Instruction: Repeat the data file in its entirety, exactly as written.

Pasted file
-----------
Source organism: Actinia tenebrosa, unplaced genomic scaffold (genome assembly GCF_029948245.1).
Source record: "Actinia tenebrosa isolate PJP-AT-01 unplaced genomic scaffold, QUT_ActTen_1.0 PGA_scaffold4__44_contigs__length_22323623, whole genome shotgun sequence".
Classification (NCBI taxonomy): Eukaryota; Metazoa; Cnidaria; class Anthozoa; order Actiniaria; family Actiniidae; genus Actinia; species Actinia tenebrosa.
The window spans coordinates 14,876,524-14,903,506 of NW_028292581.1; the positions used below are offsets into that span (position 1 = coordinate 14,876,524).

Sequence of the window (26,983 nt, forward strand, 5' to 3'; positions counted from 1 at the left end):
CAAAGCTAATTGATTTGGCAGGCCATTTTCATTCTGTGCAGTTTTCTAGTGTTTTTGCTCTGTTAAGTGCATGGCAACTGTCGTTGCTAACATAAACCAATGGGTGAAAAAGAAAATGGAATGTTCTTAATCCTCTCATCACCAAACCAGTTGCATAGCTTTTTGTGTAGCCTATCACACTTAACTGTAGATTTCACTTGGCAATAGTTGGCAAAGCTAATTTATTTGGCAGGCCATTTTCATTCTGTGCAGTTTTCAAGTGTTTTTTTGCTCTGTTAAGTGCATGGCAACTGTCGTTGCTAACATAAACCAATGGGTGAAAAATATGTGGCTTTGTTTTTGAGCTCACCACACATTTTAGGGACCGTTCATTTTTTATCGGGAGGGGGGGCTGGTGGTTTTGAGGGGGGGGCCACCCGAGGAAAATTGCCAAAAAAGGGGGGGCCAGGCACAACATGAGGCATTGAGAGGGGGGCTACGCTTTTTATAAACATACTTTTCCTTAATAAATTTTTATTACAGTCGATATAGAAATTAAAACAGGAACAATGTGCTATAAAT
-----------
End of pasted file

Source organism: Actinia tenebrosa, unplaced genomic scaffold (genome assembly GCF_029948245.1).
Source record: "Actinia tenebrosa isolate PJP-AT-01 unplaced genomic scaffold, QUT_ActTen_1.0 PGA_scaffold4__44_contigs__length_22323623, whole genome shotgun sequence".
Classification (NCBI taxonomy): Eukaryota; Metazoa; Cnidaria; class Anthozoa; order Actiniaria; family Actiniidae; genus Actinia; species Actinia tenebrosa.
The window spans coordinates 14,876,524-14,903,506 of NW_028292581.1; the positions used below are offsets into that span (position 1 = coordinate 14,876,524).

Sequence of the window (26,983 nt, forward strand, 5' to 3'; positions counted from 1 at the left end):
CAAAGCTAATTGATTTGGCAGGCCATTTTCATTCTGTGCAGTTTTCTAGTGTTTTTGCTCTGTTAAGTGCATGGCAACTGTCGTTGCTAACATAAACCAATGGGTGAAAAAGAAAATGGAATGTTCTTAATCCTCTCATCACCAAACCAGTTGCATAGCTTTTTGTGTAGCCTATCACACTTAACTGTAGATTTCACTTGGCAATAGTTGGCAAAGCTAATTTATTTGGCAGGCCATTTTCATTCTGTGCAGTTTTCAAGTGTTTTTTTGCTCTGTTAAGTGCATGGCAACTGTCGTTGCTAACATAAACCAATGGGTGAAAAATATGTGGCTTTGTTTTTGAGCTCACCACACATTTTAGGGACCGTTCATTTTTTATCGGGAGGGGGGGCTGGTGGTTTTGAGGGGGGGGCCACCCGAGGAAAATTGCCAAAAAAGGGGGGGCCAGGCACAACATGAGGCATTGAGAGGGGGGCTACGCTTTTTATAAACATACTTTTCCTTAATAAATTTTTATTACAGTCGATATAGAAATTAAAACAGGAACAATGTGCTATAAAT